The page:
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Best Flossing Tools

Bacteria prefer to grow in warm, moist environments, which means the inside of your mouth is the perfect place for them to thrive. When bacteria aren’t removed, they join together and form the mass that we know as plaque. If not cleaned off, plaque can lead to problems like gum disease and tooth decay.

Even though brushing your teeth will remove some plaque buildup, it can’t remove all of it, and that’s where flossing comes in. But despite its advantages, and the fact that it only takes 2-3 minutes to floss your teeth properly, so many people forget to floss.

So, since flossing is one of the many things you can do to improve your oral health this new year, the dentists at Salling & Tate wanted to make getting started easy. That’s why we’ve pulled together some information on the different types of floss available, as well as some alternatives to flossing that can help you take better care of your teeth and eliminate plaque buildup.

How to Choose the Right Floss

Finding the best floss for you really comes down to your needs, teeth, and budget. For example, if you have a smaller mouth, you may elect to use a flossing tool versus traditional floss. If your teeth are very close to each other, you may need a different floss than someone with gaps between their teeth would. No matter which flossing product you choose, the important thing is that you start flossing at least once every day and stick to that routine no matter what.

Types of Floss

In terms of traditional floss, you might be surprised to learn that there are actually plenty of different kinds of floss to choose from:
 
Nylon floss is the most common kind. Chances are if you walk into a store and choose a generic brand of floss, it’s going to be unwaxed, nylon floss.

Waxed floss is just nylon floss that’s been coated in a layer of wax. This is particularly useful for people with tightly-packed teeth, as the wax helps the floss slide into small spaces more easily.

Tufted and braided floss is the general term for a string of floss that combines stronger, stiffer ends with a fluffier, spongy floss in the middle. Oral-B makes an excellent version of this, called Super Floss, that’s ideal for people with braces, bridges, or permanent retainers.

Flavored floss is usually just nylon floss that has been coated in a layer of flavor, in the hopes of making the task of flossing more appealing. Adults typically enjoy mint-flavored floss, while kids tend to choose one of the many sweeter flavors, like strawberry, grape, or bubblegum-flavored floss.

Dental tape, also known as tape floss, consists of fibers that are woven into a wide, flat strip, instead of a rounded one. Some people find that tape floss works better for them because it can be easier to fit in tight spaces.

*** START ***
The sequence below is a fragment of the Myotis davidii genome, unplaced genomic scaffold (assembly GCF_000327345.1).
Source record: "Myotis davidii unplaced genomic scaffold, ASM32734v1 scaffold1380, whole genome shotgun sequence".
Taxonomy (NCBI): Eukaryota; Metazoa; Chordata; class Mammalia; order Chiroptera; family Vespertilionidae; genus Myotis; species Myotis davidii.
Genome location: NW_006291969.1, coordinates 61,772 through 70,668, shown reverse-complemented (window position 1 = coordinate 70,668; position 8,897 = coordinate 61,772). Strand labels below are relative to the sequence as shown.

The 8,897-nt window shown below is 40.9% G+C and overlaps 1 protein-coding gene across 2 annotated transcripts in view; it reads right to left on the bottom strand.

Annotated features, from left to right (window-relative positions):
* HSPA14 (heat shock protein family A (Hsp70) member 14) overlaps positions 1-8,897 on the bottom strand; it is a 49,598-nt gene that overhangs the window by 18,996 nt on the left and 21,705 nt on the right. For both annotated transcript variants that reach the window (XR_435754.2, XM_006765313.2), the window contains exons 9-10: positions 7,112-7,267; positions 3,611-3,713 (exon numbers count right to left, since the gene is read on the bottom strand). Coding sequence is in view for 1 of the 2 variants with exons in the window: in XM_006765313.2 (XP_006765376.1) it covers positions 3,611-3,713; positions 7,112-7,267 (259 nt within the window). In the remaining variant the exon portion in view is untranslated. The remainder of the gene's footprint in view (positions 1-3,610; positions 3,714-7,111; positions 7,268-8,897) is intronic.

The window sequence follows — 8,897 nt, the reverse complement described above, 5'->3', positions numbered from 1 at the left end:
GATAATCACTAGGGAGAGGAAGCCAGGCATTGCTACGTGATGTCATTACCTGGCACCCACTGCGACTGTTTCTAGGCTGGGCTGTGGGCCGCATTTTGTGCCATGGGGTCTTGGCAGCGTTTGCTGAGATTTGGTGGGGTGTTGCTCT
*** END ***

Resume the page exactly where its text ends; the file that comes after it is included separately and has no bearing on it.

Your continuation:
Substitutes for Floss

If you’re not a big fan of flossing, you’re in luck. There are plenty of flossing products out there that are designed to make flossing less of a chore. Plus, many times, flossing tools are more efficient than traditional floss and do a more effective job of removing caked-on plaque.
 

Water Flossers

Praised for being extremely efficient, water flossers use high-powered streams of water to blast plaque off and wash it away. Since they can reach areas that traditional floss can’t, they also tend to be much more efficient, especially for people with orthodontic devices. On top of all that, the strong stream of water can reach below the gumline, which helps to improve gum health. Waterpik is the most recognizable water flosser, but there are plenty of other brands to choose from as well.

Floss Picks

Probably the most cost-efficient option, flossing picks feature a handle with a toothpick on one end and a strip of floss held tightly in place on the other end, making it easier to reach further back in your mouth. Floss picks come in many disposable, plastic varieties, or you can purchase a more permanent version that features a sturdier handle and gives you the ability to refill the floss yourself. Plackers and DenTek™ are the two most common brands, but you can find plenty of others, including generic options, everywhere from drug stores to gas stations. You can also buy floss picks for kids that feature extra grippy handles and a variety of fun flavors.

Threader Floss

Orthodontic appliances can make it extremely difficult to floss, leading both kids and adults to avoid the struggle entirely. Fortunately, threader floss makes it much easier. With traditional floss in the middle, threader floss also features stiffer ends that are perfect for weaving in and out of braces, retainers, etc. Most orthodontists will happily give you a sample pack, but you can buy more online for a very affordable price.

Interdental Brushes

These tree-shaped brushes are a great option for almost anyone, from kids with braces to adults without. In addition to the brush on the end, most varieties feature a long handle that’s slightly angled to make reaching small spaces even easier. Most people opt for a variety pack with different-sized brushes to be used in different-sized spaces. The is an excellent choice, but you can find plenty of others online and in stores.

Regardless of which type of floss or flossing tool you choose, make sure to look for the American Dental Association seal of approval. The ADA goes to great lengths to ensure each product they put their name on meets their high standards for safety and effectiveness.

And don’t worry about whether you’re a “good” flosser. The only way you can go wrong with flossing is by not flossing at all. But, if you haven’t flossed for a while, it might be a good time to come in for a teeth cleaning at Salling & Tate. Schedule yours today by clicking here or just give us a call at 910-256-9040.
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